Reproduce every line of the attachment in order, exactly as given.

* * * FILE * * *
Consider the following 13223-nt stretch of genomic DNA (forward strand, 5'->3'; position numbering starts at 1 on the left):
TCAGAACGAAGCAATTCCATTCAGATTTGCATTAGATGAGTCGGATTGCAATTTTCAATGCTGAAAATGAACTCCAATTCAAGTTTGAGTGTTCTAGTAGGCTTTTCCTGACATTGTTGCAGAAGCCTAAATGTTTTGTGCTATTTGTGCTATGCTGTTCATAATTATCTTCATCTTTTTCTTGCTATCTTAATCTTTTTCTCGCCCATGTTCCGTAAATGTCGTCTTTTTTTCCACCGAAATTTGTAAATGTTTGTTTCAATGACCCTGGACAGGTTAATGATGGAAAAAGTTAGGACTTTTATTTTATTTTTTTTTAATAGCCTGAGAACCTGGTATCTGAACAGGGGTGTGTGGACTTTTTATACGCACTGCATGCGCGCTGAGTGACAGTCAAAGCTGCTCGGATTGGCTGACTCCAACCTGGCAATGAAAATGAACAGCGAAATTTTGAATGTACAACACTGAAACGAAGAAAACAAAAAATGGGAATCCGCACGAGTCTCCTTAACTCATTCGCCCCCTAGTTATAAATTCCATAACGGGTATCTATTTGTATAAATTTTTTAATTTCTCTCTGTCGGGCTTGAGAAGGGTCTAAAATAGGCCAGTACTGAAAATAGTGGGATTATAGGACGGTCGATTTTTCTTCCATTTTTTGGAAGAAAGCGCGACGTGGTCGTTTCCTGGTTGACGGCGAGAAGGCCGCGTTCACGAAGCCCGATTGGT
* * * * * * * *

Consider the following 13223-nt stretch of genomic DNA (forward strand, 5'->3'; position numbering starts at 1 on the left):
TCAGAACGAAGCAATTCCATTCAGATTTGCATTAGATGAGTCGGATTGCAATTTTCAATGCTGAAAATGAACTCCAATTCAAGTTTGAGTGTTCTAGTAGGCTTTTCCTGACATTGTTGCAGAAGCCTAAATGTTTTGTGCTATTTGTGCTATGCTGTTCATAATTATCTTCATCTTTTTCTTGCTATCTTAATCTTTTTCTCGCCCATGTTCCGTAAATGTCGTCTTTTTTTCCACCGAAATTTGTAAATGTTTGTTTCAATGACCCTGGACAGGTTAATGATGGAAAAAGTTAGGACTTTTATTTTATTTTTTTTTAATAGCCTGAGAACCTGGTATCTGAACAGGGGTGTGTGGACTTTTTATACGCACTGCATGCGCGCTGAGTGACAGTCAAAGCTGCTCGGATTGGCTGACTCCAACCTGGCAATGAAAATGAACAGCGAAATTTTGAATGTACAACACTGAAACGAAGAAAACAAAAAATGGGAATCCGCACGAGTCTCCTTAACTCATTCGCCCCCTAGTTATAAATTCCATAACGGGTATCTATTTGTATAAATTTTTTAATTTCTCTCTGTCGGGCTTGAGAAGGGTCTAAAATAGGCCAGTACTGAAAATAGTGGGATTATAGGACGGTCGATTTTTCTTCCATTTTTTGGAAGAAAGCGCGACGTGGTCGTTTCCTGGTTGACGGCGAGAAGGCCGCGTTCACGAAGCCCGATTGGT